Saturday, August 15


In his book, "Hunger for God," John Piper suggests that the spiritual discipline of fasting allows us to acknowledge our true hunger for the Divine ~ for God. By setting aside the comforting anesthetic of food, by engaging in a degree of physical discomfort (that leads to emotional discomfort), we permit ourselves to address our deepest longing: The longing for restoration with God.

When we deny ourselves food, he says, we are forced to ask, "Do I really hunger for God? Do I miss Him?"

Do I miss Him?

We spend our everday actively working to silence the need, sorrow, anger, and longing for purpose that powerfully threatens to overwhelm us in our materialistic and relationally bankrupt culture. Alcohol, cigarettes, prescription (and non) drugs, work, affairs, and such: Television is my own most effective soother, but food is it's comforting companion. By assuring myself of their mind-numbing, emotion-squelching constancy I can surely navigate a day's dis-ease.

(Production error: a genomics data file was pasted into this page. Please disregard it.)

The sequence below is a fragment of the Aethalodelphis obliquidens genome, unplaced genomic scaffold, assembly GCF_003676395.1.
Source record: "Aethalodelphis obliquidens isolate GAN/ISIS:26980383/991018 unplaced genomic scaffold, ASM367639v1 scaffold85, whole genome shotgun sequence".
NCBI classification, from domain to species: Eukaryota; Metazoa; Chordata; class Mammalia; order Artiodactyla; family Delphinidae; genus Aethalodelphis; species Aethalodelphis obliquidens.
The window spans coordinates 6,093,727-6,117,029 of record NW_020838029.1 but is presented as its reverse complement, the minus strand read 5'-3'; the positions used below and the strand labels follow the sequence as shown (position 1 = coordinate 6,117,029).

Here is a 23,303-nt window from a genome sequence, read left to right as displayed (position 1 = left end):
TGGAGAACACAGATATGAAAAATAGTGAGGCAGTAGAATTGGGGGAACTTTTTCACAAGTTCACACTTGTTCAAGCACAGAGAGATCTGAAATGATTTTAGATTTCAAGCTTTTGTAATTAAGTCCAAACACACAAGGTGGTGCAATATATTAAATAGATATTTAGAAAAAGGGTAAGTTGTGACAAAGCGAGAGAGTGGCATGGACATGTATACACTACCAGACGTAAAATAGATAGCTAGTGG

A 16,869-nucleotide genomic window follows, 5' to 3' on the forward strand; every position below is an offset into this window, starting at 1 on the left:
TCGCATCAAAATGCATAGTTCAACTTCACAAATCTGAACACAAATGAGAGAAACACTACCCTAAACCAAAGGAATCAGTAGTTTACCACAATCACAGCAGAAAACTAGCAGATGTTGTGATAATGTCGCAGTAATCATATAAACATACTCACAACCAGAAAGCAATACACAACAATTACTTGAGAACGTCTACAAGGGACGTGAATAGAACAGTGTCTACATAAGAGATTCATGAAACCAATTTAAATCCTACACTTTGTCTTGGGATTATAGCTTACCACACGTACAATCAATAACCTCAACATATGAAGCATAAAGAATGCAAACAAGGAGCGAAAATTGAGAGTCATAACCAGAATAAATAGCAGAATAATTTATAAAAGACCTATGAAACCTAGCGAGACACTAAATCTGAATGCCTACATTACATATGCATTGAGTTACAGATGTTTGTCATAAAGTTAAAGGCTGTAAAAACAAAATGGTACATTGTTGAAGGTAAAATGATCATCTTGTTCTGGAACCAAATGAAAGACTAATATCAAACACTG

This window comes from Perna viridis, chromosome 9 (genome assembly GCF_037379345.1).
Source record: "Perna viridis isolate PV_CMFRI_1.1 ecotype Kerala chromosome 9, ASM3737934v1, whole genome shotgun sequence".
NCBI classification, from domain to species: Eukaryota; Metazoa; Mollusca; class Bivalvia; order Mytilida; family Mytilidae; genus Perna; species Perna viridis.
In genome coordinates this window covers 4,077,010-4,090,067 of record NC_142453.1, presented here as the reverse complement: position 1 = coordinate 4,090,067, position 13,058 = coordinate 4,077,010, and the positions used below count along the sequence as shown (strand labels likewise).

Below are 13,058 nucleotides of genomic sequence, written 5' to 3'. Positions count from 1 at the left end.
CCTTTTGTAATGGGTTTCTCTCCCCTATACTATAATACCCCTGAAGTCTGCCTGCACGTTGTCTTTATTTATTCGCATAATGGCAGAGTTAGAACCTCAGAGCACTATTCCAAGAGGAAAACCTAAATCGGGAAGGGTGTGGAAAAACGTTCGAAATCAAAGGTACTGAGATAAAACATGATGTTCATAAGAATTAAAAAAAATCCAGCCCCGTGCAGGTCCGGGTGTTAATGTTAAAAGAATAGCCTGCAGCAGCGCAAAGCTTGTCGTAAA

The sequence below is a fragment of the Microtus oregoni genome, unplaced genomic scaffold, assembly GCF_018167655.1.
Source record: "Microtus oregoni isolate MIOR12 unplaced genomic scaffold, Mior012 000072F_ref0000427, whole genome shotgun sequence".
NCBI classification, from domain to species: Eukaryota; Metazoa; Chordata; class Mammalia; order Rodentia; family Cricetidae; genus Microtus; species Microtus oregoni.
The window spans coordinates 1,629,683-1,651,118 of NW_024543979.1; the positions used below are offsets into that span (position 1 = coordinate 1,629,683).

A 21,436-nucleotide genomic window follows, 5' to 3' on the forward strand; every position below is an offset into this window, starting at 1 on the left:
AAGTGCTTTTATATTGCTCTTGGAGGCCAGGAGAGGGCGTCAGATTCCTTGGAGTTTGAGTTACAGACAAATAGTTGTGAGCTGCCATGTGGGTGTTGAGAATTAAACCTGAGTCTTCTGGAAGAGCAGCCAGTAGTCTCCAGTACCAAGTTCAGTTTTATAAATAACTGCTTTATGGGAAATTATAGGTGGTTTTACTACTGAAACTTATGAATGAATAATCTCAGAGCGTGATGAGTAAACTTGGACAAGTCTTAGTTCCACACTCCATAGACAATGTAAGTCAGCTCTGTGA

By choosing to set them aside, I might find myself nose-to-nose with the desperate realization that I miss Him. I miss His sanctity and justice. I miss His clarity and hope. I miss His goodness. I miss things about Him that I've never known: the touch of His hand, the look of His eye, the cut of His jaw.

I miss Him. We miss Him, don't we? I wonder at the opportunity to set aside the good things of our lives long enough to be reminded that He is Goodness itself. The bounty that we know here is a shadow, a dim reflection of the substance and Glory of God Himself.

1 comment:

Tia said...

I miss Him too, anything that draws us into His presence is a good thing.I love that it need not be complicated, (though it may be hard!) Just as simple as a walk with a friend and the undivided attention that we give to one another. There is so much there if we can learn to listen in our noisy world.